Relatives of a woman brutally murdered more than 11 years ago have made a direct appeal to the killer to end the family's "nightmare" by turning themselves in to the authorities.

They vowed "there will never be a time limit on justice" for Emma Caldwell , and warned it is "inevitable" other women will have suffered at the killer's hands.

Ms Caldwell, 27, was found dead in woods near Biggar, South Lanarkshire, in May 2005.

She had previously turned to drugs, then prostitution to fund her habit, following the death of her sister.

The Crown Office asked Police Scotland to reinvestigate the unsolved case in 2015 after the original investigation failed to bring the killer to justice.

Ms Caldwell's mother Margaret Caldwell, uncle Jim Coyle and family solicitor Aamer Anwar met with Scotland's top prosecutor, Lord Advocate James Wolffe QC, on Thursday.

Speaking afterwards on the family's behalf, Mr Anwar said they wanted to talk directly to the killer.

He said: "Eleven years ago when you took Emma's life, you tore apart her family's lives forever. They were unable to bury Emma for some two years, her mother Margaret has never been able to grieve, and when William, Emma's father, died from cancer in 2011, he made his family promise they would never give up fighting for justice.

"Today, Emma's family has one simple request for the killer, end this nightmare by giving yourself up to the authorities.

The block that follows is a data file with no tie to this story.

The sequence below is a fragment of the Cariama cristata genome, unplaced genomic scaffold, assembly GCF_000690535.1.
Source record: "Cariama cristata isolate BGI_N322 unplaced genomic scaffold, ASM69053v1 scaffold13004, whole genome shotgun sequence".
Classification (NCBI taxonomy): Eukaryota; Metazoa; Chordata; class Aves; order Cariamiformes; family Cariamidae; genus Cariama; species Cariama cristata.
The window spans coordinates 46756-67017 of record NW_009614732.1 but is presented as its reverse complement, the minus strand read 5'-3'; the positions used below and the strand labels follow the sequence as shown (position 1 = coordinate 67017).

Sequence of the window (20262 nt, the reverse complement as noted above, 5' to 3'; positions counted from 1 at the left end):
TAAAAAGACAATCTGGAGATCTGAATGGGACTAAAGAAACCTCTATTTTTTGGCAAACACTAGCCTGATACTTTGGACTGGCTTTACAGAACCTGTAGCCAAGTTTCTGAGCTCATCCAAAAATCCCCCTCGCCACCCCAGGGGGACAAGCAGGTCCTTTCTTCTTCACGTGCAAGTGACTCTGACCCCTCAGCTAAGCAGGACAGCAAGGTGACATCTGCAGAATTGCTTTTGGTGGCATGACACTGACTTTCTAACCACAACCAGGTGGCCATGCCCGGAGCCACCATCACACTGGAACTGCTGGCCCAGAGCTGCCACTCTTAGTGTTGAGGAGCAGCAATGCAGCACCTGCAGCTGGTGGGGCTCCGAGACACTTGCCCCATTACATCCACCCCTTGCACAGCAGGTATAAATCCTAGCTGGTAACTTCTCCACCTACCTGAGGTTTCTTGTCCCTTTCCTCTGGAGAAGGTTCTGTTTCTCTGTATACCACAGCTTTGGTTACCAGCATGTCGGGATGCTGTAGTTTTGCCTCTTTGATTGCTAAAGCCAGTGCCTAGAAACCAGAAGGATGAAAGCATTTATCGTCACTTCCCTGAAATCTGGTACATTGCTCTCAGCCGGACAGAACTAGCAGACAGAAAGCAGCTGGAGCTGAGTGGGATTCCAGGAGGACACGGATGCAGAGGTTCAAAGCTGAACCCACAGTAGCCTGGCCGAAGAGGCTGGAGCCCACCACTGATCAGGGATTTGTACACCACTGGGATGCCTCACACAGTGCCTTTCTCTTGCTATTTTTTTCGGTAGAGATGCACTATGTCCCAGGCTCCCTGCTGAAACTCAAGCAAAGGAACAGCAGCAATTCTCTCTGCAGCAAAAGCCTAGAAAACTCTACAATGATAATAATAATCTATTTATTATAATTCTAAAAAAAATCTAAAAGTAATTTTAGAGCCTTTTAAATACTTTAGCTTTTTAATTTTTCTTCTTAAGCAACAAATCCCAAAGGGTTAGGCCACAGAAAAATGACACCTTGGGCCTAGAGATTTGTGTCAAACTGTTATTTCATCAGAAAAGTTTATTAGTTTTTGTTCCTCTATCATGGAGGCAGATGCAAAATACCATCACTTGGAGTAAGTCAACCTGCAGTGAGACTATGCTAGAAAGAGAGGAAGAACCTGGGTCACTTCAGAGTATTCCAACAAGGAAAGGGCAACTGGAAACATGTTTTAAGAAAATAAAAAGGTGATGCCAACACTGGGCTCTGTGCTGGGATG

"If you fail to do so, then you should know there will never be a time limit on justice for Emma Caldwell.

"Sadly it is inevitable that other women will have suffered at the hands of this killer and he will have aroused suspicions in his friends and family.

"The Caldwell family urges those who have such information to have courage and come forward and speak to the police in total confidence."

Four men were arrested over Ms Caldwell's death in 2007 but the case later collapsed.

Mr Anwar said her family had felt "betrayed" by the original investigation by the then Strathclyde Police, but now wish to express their confidence in the fresh probe by Police Scotland.

A dedicated team of 25 officers, including some of Scotland's most experienced detectives, is working full-time on the inquiry, the solicitor revealed.

"The Caldwell family have been frustrated at the length of time the new investigation has taken, but the Lord Advocate tried to reassure the family that this is a painstaking complex investigation begun from scratch," Mr Anwar said.

He said investigating officers have outlined the "enormous scale" of the inquiry to him, with thousands of documents to be re-examined and numerous lines of inquiries generated.

Police Scotland is believed to have sought out expertise throughout the UK and worldwide, and it has commissioned the Metropolitan Police to review its investigative strategy.

Detective Chief Superintendent Gareth Blair said Police Scotland remains "absolutely committed" to the case.

"The reinvestigation is focused on a number of areas including forensic opportunities which were not previously available and is pursuing lines of inquiry," he said.

"We have been in regular contact with Emma's family since the start of the reinvestigation and have met with them and their legal representatives.

"We also continue to work under the direction of the Crown Office and Procurator Fiscal Service."

A Crown Office spokesman said: "In May 2015, Crown counsel instructed a re-investigation of the murder of Emma Caldwell. That investigation is complex and ongoing.

"The Lord Advocate today had the opportunity to meet with Emma Caldwell's family and to discuss the case with them."